The following changes have
been made for calculating monthly and daily teleconnection indices.

**MONTHLY:
**

The calculation procedure, data source, analysis level,
and base period, have changed for the monthly Northern Hemisphere
extratropical teleconnection patterns and indices shown in Table E1 and Fig.
E7. This has been done to take full advantage of the NCEP/ NCAR Reanalysis,
and to eliminate inconsistencies inherent in the previous data set.

The Northern Hemisphere extratropical teleconnection
patterns are now calculated from the CDAS monthly 500-hPa standardized
height anomalies obtained from the NCEP/NCAR Reanalysis in the analysis region 20°N-90°N.
Previously, they were calculated from the monthly 700-hPa
standardized height anomalies, which were obtained from a variety of
analysis procedures prior to 1998, and from the CDAS after 1998. The
anomalies and teleconnection patterns are calculated with respect to the
1950-2000 base period, which is 21 years longer than the previous base
period 1964-1993.

The Rotated Principal Component Analysis (RPCA) remains the basis for
calculating the teleconnection patterns and indices, with the analysis level
now being 500-hPa instead of 700-hPa. In this analysis the ten
leading unrotated EOF’s are first determined for each of the twelve
calendar months, and are based on the standardized monthly anomalies in the
three-month period centered on that calendar month [i.e., The July patterns
are calculated based on the June through August monthly anomalies]. The ten
leading rotated modes are then determined by a Varimax rotation of the ten
un-rotated EOF’s. The teleconnection patterns are a subset of these
rotated modes.

Previously, the indices of all ten rotated modes were calculated
simultaneously for each month in the record using the Least Squares
regression approach outlined by Mo and Livezey (1986, Mon. Wea. Rev., p. 2488-2515).
However,
an examination of all twelve sets of leading rotated modes reveals
ten dominant teleconnection patterns, of which eight to nine appear in each
of the twelve calendar months. Therefore, one or two of the leading modes in
each calendar month are spurious, with no apparent physical meaning.

These spurious modes are now omitted from the Least Squares equations,
whereas before they were retained. The resulting teleconnection indices are
the solution to the Least Squares system of equations, such that they
represent the combination of teleconnection patterns (instead of the
combination of the ten leading rotated modes), which
explains the most spatial variance of the observed standardized height
anomaly field in a given month.

Once the teleconnection indices for all months are obtained, they are
normalized for each teleconnection pattern and calendar month independently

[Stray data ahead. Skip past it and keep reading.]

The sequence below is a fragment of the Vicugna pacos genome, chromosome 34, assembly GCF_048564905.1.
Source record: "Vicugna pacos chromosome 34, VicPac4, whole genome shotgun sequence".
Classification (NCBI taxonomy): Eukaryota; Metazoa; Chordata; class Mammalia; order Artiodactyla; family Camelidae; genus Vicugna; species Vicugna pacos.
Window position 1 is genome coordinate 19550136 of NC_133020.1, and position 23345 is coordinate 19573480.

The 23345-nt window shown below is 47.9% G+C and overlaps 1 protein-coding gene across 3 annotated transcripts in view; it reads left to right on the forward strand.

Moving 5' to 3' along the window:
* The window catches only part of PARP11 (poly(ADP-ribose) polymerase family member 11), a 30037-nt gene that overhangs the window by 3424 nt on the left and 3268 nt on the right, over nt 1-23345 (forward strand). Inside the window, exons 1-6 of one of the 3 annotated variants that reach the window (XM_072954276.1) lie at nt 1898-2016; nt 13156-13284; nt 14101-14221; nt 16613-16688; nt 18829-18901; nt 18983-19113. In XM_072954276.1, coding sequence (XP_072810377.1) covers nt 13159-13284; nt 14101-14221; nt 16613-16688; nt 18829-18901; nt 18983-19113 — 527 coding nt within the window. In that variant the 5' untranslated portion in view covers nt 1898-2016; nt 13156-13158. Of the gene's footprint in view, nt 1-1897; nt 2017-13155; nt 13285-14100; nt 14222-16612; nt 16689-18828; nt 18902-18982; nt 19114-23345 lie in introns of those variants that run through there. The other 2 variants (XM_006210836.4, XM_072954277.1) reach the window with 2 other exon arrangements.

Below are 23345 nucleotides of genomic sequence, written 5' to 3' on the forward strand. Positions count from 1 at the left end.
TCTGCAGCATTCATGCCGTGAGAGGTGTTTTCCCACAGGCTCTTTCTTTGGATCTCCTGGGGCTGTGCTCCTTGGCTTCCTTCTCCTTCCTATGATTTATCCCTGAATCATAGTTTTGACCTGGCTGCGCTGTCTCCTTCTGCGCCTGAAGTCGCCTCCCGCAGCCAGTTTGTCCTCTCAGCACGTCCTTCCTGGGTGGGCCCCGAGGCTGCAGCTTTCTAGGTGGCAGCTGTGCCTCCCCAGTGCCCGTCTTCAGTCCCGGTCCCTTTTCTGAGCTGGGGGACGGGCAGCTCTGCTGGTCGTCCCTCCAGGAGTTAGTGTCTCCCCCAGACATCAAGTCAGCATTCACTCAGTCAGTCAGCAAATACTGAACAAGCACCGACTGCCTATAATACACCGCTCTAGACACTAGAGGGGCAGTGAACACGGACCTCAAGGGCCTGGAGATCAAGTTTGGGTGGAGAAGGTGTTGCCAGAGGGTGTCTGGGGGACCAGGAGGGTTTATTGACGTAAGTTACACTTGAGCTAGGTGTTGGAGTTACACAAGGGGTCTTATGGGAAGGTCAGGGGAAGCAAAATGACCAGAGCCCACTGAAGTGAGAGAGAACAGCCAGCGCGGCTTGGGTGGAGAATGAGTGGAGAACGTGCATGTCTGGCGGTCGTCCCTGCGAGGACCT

based on their 1950-2000 monthly mean and standard deviation. The resulting
standardized indices are then assembled into a continuous time series
spanning the period 1950-present. The most recent part of these time series
is shown in Table 1 and Fig. E7.

**DAILY
**

The calculation procedure and base period have changed
for calculating the daily NAO and PNA teleconnection indices shown in Fig.
a2.1. These changes have been made to eliminate inconsistencies in the way
that the monthly and daily indices are calculated.

A major change is that the monthly teleconnection patterns are now linearly
interpolated to the day in question, and therefore account for the
seasonality inherent in the teleconnection patterns. Previously, only annual
mean teleconnection patterns calculated from monthly anomalies were used.

A second major difference is that the daily teleconnection indices are now
calculated using the Least Squares regression approach identical to that
used for the monthly indices. Therefore, all of the teleconnection patterns
valid for the day in question are now recognized when calculating the
indices. The daily indices now represent the combination of
teleconnection patterns that accounts for the most spatial variance of the
observed anomaly map on any given day. Previously, the indices represented
the spatial correlation between the annual mean loading pattern of the NAO
or PNA and the daily height anomalies, and did not account for the spatial
overlap that exists amongst the various teleconnection patterns.

A third major difference is that the new teleconnection indices are
calculated from standardized daily 500-hPa height anomalies, as opposed to
non-standardized anomalies. The standardized anomalies are now calculated
based on the 1950-2000 climatological daily mean and standard deviation,
whereas the anomalies were previously calculated from the 1971-2000 base
period daily means.

**Key features and changes to monthly teleconnection indices shown
in Table E1 and Fig. E7.
**

**
New
Old
**

**Data Source**:
CDAS
Blend of CDDB data

and new CDAS

**Climatology**:
1950-2000
1964-1993

**Calculation Level**:
500-hPa 700-hPa

**Analysis Technique
**RPCA
RPCA

(Rotated Principal Component Analysis)

**Analysis Period **

**For determining
**1950-2000
1964-1993**
**

**Teleconnection patterns **

**Data Input
**Standardized monthly
Standardized monthly

height
Anomalies
height anomalies

**Key features and changes to daily NAO and PNA
teleconnection indices shown in Fig. a2.1.**

**
**

**
New
Old
**

**Data Source**:
daily mean CDAS
daily mean CDAS

**Climatology**:
daily 1950-2000
daily 1971-2000

With 4-harmonic smoother applied to
daily

climo means

**Calculation Level**:
500-hPa
500-hPa

**Analysis Technique
**RPCA
RPCA for patterns only

(Rotated Principal Component Analysis)

**
**

**Analysis Period **

**For determining
**1950-2000
1971-2000**
**

**Teleconnection patterns **

**
**

**Data Input
**Standardized daily
daily
height

Height
Anomalies
anomalies

**Teleconnection**
monthly teleconnection DJF
seasonal pattern

**Pattern**s
patterns interpolated
used for all days

to
day of interest